Hidden Costs of Moving: 11 Unexpected Costs to Include in your Moving Budget

Moving According to the American Moving and Storage Association, the average cost of an interstate move is approximately $4,300. That’s no small chunk of change.

Whether you decide to hire movers or rent a truck and move yourself, budgeting for your upcoming move—local or long distance—can help you plan accordingly and take steps to reduce the costs as much as possible. But between accounting for the cost of movers, packing supplies, and other costs—not to mention the inevitable confusion of actually packing up your house—it’s easy to forget about some of the common hidden costs of moving.

To help you plan for any unexpected costs, we’ve put together a list of 11 of the most commonly-missed hidden costs of moving:

11 UNEXPECTED COSTS TO INCLUDE IN YOUR MOVING BUDGET 

1. Your Movers

If you solicited quotes from multiple moving companies for your upcoming relocation, you probably have a good idea of how much your moving service will cost. But the way your movers are compensated can impact how much you end up paying:

  • If you’re paying movers by the hour, they may not move as quickly as you’d like, which can increase your bill. 
  • If you’re paying movers a flat fee, they may rush through your job so they can get to their next customer. This increases the risk of loss or damage.

Hiring the company that provides you with the cheapest quote may save you money up front, but it can lead to increased costs that you may not have predicted, such as the costs of repairing or replacing stuff that got broken by poorly qualified movers or movers who rushed through your job.

2. Fine Print Charges for Local Moves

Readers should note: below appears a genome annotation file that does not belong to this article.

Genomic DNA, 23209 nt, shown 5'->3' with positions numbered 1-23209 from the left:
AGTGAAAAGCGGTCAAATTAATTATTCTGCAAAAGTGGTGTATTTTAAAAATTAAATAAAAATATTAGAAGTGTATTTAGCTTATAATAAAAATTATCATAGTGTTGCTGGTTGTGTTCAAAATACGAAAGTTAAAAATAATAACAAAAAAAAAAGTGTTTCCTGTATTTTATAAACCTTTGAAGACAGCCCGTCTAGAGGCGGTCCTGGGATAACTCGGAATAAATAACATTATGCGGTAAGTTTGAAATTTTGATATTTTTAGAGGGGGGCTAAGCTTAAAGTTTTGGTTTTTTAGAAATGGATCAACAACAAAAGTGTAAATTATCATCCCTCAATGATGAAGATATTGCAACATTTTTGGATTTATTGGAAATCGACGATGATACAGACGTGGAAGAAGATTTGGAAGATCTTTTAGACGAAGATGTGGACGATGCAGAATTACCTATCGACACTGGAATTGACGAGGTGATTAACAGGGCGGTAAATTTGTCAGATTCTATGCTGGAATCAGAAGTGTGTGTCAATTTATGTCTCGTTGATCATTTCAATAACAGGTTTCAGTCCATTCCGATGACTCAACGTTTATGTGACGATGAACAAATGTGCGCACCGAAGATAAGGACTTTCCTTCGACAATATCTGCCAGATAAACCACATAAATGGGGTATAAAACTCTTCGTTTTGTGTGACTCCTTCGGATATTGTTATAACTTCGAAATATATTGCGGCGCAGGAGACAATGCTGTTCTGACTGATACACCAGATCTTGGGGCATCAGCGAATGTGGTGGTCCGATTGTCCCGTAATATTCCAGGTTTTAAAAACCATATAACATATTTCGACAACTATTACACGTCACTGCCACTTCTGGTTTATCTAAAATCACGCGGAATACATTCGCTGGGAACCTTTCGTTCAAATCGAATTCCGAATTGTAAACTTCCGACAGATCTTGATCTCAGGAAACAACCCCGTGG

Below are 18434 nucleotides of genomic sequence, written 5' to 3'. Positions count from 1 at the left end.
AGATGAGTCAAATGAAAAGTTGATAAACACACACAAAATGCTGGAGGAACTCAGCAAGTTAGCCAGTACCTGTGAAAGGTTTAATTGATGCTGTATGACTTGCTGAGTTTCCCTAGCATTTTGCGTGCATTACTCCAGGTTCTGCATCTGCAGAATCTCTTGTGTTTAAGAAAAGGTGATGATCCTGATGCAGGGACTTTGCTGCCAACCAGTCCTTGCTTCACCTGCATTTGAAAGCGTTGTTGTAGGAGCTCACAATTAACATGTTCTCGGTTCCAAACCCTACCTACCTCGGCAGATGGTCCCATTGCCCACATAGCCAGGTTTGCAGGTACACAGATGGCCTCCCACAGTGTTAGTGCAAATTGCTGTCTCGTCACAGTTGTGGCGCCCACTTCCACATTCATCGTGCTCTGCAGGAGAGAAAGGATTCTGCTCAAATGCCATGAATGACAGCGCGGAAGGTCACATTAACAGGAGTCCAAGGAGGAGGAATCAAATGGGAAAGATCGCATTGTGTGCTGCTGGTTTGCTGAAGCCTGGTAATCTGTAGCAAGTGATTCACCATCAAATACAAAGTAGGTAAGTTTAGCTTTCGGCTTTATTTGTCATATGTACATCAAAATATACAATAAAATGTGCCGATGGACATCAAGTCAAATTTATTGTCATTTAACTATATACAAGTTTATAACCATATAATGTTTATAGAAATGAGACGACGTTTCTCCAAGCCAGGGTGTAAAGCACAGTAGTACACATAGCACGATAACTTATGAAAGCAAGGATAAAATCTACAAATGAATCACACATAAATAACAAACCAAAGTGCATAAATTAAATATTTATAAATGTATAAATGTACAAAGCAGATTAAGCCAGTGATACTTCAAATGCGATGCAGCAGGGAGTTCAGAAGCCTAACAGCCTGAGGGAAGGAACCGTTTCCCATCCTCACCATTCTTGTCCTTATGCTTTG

Local movers may add last-minute, fine print fees for carrying your furniture and boxes long distances, up or down stairs, or if you have bulky or heavy items that you didn’t mention when soliciting your quote. Always discuss possible fine print charges and last minute fees with your moving or shipping company before you book, and double check your moving contract before you sign to make sure everything is as you discussed. Avoid hidden fees by being as detailed as possible during the quoting process.

3. Rental Truck Maintenance 

If you rented a truck and plan to move yourself, make sure it is well-maintained when you pick it up. A poorly maintained truck could break down mid-move, forcing you to either pay for repairs or backup movers until you can be reimbursed. A breakdown could also lead to other additional costs associated with delaying your move, such as temporary storage and lodging

PRO TIP: Including a contingency fund in your moving budget can help you manage unexpected costs. A good rule of thumb is to add an additional 5-10% of your expected budget to your costs.

4. Temporary Storage & Lodging 

Things don’t always go as planned when you move. If your leases or mortgages don’t overlap, your moving truck (rented or otherwise) breaks down, or there’s a problem with your new home closing, you may not be able to move into your new place as scheduled. In this case, you’ll need to spring for extended truck rental, temporary lodging, and a place to store your stuff.

5. Buying & Renting Costs

Whether you’re buying or renting your new home, there are always additional costs to consider when creating your moving budget, such as: